Dr. Walker said that because he was black, he was often pigeonholed as loving jazz music and working in a tradition of African American spirituals. “I never listened to jazz until I went to college,” he wrote in a 1991 article for the Times. “Imagine my puzzlement when Rudolf Serkin, my piano teacher, instructed me to play an accompanimental passage in Beethoven’s Opus 101 Sonata ‘like jazz.’ ”
With mixed success, he sought to be viewed simply as a pianist-composer, without a racial label attached. When he did begin alluding to jazz standards and spirituals in his work — after attending a 1968 music symposium in Atlanta, where he said he met another black orchestral composer for the first time — he buried the references in atonal pieces that utilized complex time signatures and nontraditional chord progressions.
Walker's music has been described as being somewhat like a fusion of Stravinsky and Hindemith, but Walker said he had some issues with them. Stravinsky, Walker once said, tended to abandon the idea of gestural development from Rite of Spring on out, while of Hindemith he said that the symphonic suite Mathis der Maler was very enjoyable but that the opera was one long interminable bore. Even as a Hindemith fan I completely agree! But my hunch is a journalist read somewhere that Walker believed younger composers would benefit from studying Stravinsky and Hindemith rather than move in some direction like Elliot Carter and ran with a partial recollection of whatever Walker said--just my impression.
There's a notice of Walker's passing over at Slipped Disc.
I first learned of Walker's music through the blogging of Ethan Iverson. Since Iverson's just come back from a summer break from blogging and Walker's death is so recent there isn't
I'm sympathetic to the idea that someone works up the chops and passion to play all of George Walker's piano sonatas in a box set ... although since I already have the recordings of his five piano sonatas I can imagine Walker saying it would be superfluous to have a box set and, in any case, he didn't think any one pianist was cut out for interpreting all five of his piano sonatas in an interview he gave to Iverson years ago.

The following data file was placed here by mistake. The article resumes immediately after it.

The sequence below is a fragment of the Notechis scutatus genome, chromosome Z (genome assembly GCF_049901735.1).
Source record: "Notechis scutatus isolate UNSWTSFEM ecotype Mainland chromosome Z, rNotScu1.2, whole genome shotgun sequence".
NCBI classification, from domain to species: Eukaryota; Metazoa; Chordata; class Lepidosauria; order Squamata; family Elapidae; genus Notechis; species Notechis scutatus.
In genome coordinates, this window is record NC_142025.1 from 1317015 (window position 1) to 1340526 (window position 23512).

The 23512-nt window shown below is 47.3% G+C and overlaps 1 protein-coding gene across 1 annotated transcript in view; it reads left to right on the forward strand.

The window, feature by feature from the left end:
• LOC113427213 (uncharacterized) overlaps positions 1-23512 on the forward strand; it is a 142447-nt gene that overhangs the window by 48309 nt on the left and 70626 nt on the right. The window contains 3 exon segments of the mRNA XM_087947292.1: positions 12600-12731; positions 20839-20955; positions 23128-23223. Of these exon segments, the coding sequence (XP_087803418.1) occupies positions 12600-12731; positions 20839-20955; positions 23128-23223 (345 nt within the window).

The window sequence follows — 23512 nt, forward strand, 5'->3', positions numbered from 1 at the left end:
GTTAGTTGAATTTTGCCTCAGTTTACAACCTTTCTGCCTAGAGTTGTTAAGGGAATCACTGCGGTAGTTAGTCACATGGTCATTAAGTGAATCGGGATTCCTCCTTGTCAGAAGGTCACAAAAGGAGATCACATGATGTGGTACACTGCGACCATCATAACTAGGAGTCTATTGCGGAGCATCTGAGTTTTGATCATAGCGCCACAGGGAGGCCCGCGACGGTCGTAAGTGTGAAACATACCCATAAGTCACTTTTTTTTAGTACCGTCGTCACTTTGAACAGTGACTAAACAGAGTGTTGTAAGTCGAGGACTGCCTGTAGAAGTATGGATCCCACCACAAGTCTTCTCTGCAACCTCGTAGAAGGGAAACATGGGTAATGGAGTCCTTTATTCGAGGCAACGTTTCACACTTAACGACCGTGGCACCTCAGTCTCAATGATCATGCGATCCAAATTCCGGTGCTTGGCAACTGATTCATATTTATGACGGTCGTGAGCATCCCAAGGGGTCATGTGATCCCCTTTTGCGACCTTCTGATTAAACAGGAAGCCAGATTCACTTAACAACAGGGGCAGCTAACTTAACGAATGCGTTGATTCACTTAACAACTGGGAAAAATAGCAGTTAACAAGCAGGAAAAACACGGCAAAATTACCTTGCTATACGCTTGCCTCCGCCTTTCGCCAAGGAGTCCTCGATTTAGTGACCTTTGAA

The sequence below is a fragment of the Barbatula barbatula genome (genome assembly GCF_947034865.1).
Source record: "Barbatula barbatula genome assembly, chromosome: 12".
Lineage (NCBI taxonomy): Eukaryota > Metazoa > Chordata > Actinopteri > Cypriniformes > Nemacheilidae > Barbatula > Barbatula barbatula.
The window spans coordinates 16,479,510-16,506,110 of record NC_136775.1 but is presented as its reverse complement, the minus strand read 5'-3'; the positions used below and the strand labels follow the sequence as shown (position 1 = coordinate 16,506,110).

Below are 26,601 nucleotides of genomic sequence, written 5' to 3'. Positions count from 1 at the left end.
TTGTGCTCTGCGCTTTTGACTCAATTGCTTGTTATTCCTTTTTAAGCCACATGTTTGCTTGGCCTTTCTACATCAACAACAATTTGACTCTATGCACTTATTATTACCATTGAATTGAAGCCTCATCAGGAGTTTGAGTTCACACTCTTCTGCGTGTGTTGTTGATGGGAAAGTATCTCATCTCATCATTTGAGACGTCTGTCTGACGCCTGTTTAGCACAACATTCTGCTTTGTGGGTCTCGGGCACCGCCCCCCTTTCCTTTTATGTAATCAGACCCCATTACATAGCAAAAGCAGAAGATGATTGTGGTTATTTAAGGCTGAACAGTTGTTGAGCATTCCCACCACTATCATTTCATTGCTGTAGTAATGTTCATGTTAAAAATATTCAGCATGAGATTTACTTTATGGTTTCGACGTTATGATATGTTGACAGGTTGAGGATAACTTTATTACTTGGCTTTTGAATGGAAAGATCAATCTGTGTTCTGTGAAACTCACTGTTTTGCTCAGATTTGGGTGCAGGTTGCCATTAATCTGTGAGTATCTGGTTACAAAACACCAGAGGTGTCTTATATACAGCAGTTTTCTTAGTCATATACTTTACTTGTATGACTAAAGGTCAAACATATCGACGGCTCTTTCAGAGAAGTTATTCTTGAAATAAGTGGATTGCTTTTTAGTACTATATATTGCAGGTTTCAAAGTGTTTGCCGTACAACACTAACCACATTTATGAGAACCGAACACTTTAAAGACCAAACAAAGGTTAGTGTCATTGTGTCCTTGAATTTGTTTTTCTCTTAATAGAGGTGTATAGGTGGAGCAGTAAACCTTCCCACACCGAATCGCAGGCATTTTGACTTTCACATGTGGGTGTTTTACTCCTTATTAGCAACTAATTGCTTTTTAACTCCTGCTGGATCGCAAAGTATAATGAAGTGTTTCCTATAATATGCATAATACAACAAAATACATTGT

In light of the Kendrick Lamar Pulitzer win it seems worthy of note the day after George Walker passed to mention he was the first African American musician to win the Pulitzer and he was unsparing in observing how little benefit came to him from it by way of commissions after he won it.
piano sonata 1
piano sonata 2
piano sonata 3
piano sonata 4
piano sonata 5
there's a dissertation on Walker's piano sontas with an emphasis on the fifth by Redi Llupa on Walker’s piano sonatas
The Piano Sonatas of George Walker: An Analysis of Performance Aspects with Emphasis on the Fifth Sonata
here is another dissertation that discusses ...
OCTATONIC PITCH STRUCTURE AND MOTIVIC ORGANIZATION
IN GEORGE WALKER'S CANVAS FOR WIND ENSEMBLE, VOICES AND CHORUS
Ryan Nelson, B.M.E., M.M.
Intervallic Coherence in Four Piano Sonatas by George Walker: An Analysis
Everett N. Jones III
an older dissertation from 2005 ...
A PIONEERING TWENTIETH CENTURY AFRICAN-AMERICAN
MUSICIAN: THE CHORAL WORKS OF GEORGE T. WALKER
JEFFERY L. AMES
I only recently discovered these so I haven't had a chance to read through them yet but as scholarly work goes finding ANY dissertations on composers who are still or recently living are simultaneously hard to find (in that you can't be sure any exist), but easy to find in the age of the internet if they actually do.
I've considered blogging more about Walker's music in the past but seeing as it seems to be unlikely to do better than what I have seen written about his work so far I'd rather link to that writing and link to performances of his music.
RIP George Walker